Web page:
This book is organizationally and conceptually similar to a book by Edward Slingerland that I reviewed recently entitled “Trying Not to Try.” I’ll first discuss how the books are alike before differentiating them as I believe they are both worth reading. First, both books essentially look at how the ideas of ancient Chinese philosophers—both Confucian and Taoist—can be put into practice to improve one’s life in the modern world. Second, the heart of each work consists of chapters devoted to the thinking of one particular philosopher and how the ideas of said philosopher compare and contrast to those of the others.
That said, both books create their own space in a way that justifies each’s existence. While Slingerland focuses heavily on the notion of wu-wei (effortless action) and de (the charisma of effortless action,) Puett and Gross-Loh consider a broader swath of human activity. That may make it sound like this book is more rambling and unfocused, but there is a central theme that cuts across the chapters. That theme rejects the simple and straightforward ideas given credence by modern Western society (as well as by the Chinese Mohists–i.e. followers of Mozi.) It suggests that the self is not a fixed entity but rather a collection of patterns. One needs to accept that these are just ruts that can be negated and to behave accordingly if one hopes to achieve an enjoyable life in a world that can be capricious and chaotic.
The first couple chapters of the book look at the problems of the modern world and how ideas from traditional societies—such as the China of past centuries—differed. With that context set, each but the last chapter examines an aspect of the human condition from the perspective of a particular Chinese philosopher.
Chapter three offers Confucius’s ideas about rituals and how they can be used to cultivate virtuous behavior. Chapter four presents the ideas of Mencius with regards how to live life in a world that is capricious and arbitrary.
The fifth chapters shifts from Confucianism to Taoism as it explores Laozi’s ideas about how one can influence others not by brute force but by moving in accordance with “the Way,” and how eliminating illusory distinctions is the key to developing this soft power.
The sixth chapter focuses not on the ideas of a particular author but a particular work, “The Inward Training.” This manual describes how one can increase one’s vitality (readers maybe familiar with the idea of “chi” or “qi,” as in “tai chi” or “qi gong”) by a mystical approach that cultivates the divine within one.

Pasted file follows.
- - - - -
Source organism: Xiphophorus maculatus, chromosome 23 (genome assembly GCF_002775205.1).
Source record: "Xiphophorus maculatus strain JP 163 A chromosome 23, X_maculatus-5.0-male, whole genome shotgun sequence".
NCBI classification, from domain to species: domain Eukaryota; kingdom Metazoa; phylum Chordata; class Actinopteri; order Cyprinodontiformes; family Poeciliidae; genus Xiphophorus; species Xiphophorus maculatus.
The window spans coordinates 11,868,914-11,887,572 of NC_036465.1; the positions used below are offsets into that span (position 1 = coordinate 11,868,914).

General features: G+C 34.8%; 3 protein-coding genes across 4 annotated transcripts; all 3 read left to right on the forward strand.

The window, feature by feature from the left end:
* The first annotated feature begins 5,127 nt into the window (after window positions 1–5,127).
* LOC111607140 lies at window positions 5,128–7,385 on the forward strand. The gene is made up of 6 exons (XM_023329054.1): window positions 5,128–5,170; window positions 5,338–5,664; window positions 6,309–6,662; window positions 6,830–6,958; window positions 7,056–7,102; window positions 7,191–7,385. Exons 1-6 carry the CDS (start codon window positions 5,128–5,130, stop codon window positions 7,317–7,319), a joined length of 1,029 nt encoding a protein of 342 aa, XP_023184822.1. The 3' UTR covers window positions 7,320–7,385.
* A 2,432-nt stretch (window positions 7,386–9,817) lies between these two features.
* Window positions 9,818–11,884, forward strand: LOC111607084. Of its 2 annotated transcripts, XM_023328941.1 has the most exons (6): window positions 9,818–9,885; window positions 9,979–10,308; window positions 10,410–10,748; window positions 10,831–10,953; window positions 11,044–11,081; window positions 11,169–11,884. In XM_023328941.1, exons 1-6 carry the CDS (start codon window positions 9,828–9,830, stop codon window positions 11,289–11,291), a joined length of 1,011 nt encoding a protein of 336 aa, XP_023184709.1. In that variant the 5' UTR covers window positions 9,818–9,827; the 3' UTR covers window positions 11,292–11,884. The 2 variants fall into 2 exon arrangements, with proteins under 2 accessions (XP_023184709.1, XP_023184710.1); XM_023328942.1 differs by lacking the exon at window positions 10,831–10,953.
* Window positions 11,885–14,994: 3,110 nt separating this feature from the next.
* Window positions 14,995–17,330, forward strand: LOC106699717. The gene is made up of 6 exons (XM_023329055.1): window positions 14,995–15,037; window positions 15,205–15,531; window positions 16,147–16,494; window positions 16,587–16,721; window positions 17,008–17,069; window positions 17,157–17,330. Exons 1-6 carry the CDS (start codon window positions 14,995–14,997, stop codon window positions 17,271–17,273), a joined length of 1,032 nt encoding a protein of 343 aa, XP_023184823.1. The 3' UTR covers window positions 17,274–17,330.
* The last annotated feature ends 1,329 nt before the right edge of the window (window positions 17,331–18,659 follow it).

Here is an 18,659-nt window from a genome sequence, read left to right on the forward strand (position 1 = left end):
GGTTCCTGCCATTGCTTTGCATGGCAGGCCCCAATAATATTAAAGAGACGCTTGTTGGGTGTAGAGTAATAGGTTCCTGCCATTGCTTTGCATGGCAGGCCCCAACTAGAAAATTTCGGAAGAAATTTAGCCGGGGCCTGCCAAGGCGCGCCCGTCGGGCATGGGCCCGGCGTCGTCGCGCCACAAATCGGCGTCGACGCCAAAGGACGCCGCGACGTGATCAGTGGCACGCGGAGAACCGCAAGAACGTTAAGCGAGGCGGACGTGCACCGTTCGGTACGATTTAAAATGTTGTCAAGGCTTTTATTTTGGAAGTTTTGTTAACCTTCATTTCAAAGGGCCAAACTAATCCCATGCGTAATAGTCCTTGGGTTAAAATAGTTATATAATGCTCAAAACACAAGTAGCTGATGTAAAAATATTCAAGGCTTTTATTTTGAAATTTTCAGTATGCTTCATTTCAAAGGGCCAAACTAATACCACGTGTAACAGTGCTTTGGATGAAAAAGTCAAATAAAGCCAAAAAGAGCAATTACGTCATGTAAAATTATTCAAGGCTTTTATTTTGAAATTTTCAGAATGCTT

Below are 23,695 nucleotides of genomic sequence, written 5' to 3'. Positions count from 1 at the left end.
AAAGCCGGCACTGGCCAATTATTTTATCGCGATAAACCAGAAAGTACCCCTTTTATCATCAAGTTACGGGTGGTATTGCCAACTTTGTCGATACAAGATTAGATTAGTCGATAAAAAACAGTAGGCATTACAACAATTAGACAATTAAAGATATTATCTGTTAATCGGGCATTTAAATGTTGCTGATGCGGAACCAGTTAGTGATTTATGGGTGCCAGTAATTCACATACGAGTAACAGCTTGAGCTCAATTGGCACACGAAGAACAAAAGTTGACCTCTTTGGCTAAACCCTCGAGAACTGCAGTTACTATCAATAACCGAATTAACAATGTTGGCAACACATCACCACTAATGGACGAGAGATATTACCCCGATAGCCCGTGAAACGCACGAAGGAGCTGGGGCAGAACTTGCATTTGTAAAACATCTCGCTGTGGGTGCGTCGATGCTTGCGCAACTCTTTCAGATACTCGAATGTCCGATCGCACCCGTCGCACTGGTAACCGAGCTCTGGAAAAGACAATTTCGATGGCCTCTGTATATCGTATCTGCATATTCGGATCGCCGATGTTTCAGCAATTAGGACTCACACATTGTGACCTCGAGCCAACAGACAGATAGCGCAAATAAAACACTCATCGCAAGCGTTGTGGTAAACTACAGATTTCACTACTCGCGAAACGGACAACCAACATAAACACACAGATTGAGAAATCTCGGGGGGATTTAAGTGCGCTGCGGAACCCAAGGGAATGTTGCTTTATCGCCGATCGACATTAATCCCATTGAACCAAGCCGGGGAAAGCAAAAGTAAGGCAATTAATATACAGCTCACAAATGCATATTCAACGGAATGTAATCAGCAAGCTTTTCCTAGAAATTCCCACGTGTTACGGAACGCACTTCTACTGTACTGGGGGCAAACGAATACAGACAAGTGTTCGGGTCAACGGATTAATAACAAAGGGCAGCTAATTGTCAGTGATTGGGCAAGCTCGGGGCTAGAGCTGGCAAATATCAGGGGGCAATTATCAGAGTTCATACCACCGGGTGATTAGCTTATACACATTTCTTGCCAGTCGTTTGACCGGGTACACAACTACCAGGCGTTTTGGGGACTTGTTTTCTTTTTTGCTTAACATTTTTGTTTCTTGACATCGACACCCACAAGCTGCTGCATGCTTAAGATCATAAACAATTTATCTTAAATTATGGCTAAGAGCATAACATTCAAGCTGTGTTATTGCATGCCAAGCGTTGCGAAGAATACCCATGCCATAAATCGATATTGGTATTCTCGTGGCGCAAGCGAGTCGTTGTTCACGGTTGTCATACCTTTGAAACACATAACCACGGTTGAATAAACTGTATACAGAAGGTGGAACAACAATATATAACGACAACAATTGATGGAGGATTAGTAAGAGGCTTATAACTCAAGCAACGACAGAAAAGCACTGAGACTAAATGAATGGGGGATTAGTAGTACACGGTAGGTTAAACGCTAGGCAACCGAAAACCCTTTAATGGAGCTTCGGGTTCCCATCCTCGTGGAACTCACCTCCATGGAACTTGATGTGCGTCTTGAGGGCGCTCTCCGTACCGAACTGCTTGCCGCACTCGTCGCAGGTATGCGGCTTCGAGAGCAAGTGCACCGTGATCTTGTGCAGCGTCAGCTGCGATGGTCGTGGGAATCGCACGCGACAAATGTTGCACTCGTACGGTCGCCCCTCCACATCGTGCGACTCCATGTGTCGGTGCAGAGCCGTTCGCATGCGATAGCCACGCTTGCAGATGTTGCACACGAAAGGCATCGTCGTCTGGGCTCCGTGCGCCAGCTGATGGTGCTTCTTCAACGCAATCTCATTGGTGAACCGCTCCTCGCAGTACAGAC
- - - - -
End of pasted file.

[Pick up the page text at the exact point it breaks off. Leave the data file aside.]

Chapter seven is about Zhuangzi’s ideas about accepting that our world is constantly in flux and to battle this fact is as futile as it is exhausting. The ideas discussed echo the aforementioned concept of “wu-wei” as well as modern concepts of positive psychology such as Czikszentmihalyi’s Flow and ecstasis.
The penultimate chapter returns to a Confucian philosopher, one by the name of Xunzi, who believed that humans create the patterns we live under and it’s up to us to get past said patterns and not to accept them as a given. The last chapter circles back around to propose how the ideas presented throughout the book might allow us to remake the modern world in a happier form.
The book has no graphics, but does have a small section of resources and readings.
I found this book to be enjoyable and informative. The authors use modern stories and cases to make these ideas understandable and relevant to the reader as well as to supplement stories of ancient history. The book provides food for thought and—as I said—it creates its own niche. I’d recommend it for readers interested in how ancient Chinese wisdom can relate to present-day living.
This book’s paradoxical title is perfect for its paradoxical subject matter, which is famously expressed in such quotes as, “When nothing is done, nothing is left undone” [ver. 48 of the Tao Te Ching.] Slingerland lays down the ancient Chinese wisdom of wu-wei and de, but provides something novel by putting it in the context of the positive psychology and neuroscience of today. Wu-wei literally means “no doing,” but can be more meaningfully defined as “effortless action.” De (pronounced “duh”) is a charisma seen in people who have mastered the effortlessness and spontaneity of wu-wei.
While the book is built around the varied approaches of four Chinese philosophers—two Confucians (i.e. Confucius and Mencius) and two Taoists (i.e. Laozi and Zhuangzi)—the author relates this philosophy to the present-day thinking found in Daniel Kahneman’s “Thinking, Fast and Slow,” Mihaly Csikszentmihalyi’s conception of Flow, and the neuroscience of the subconscious.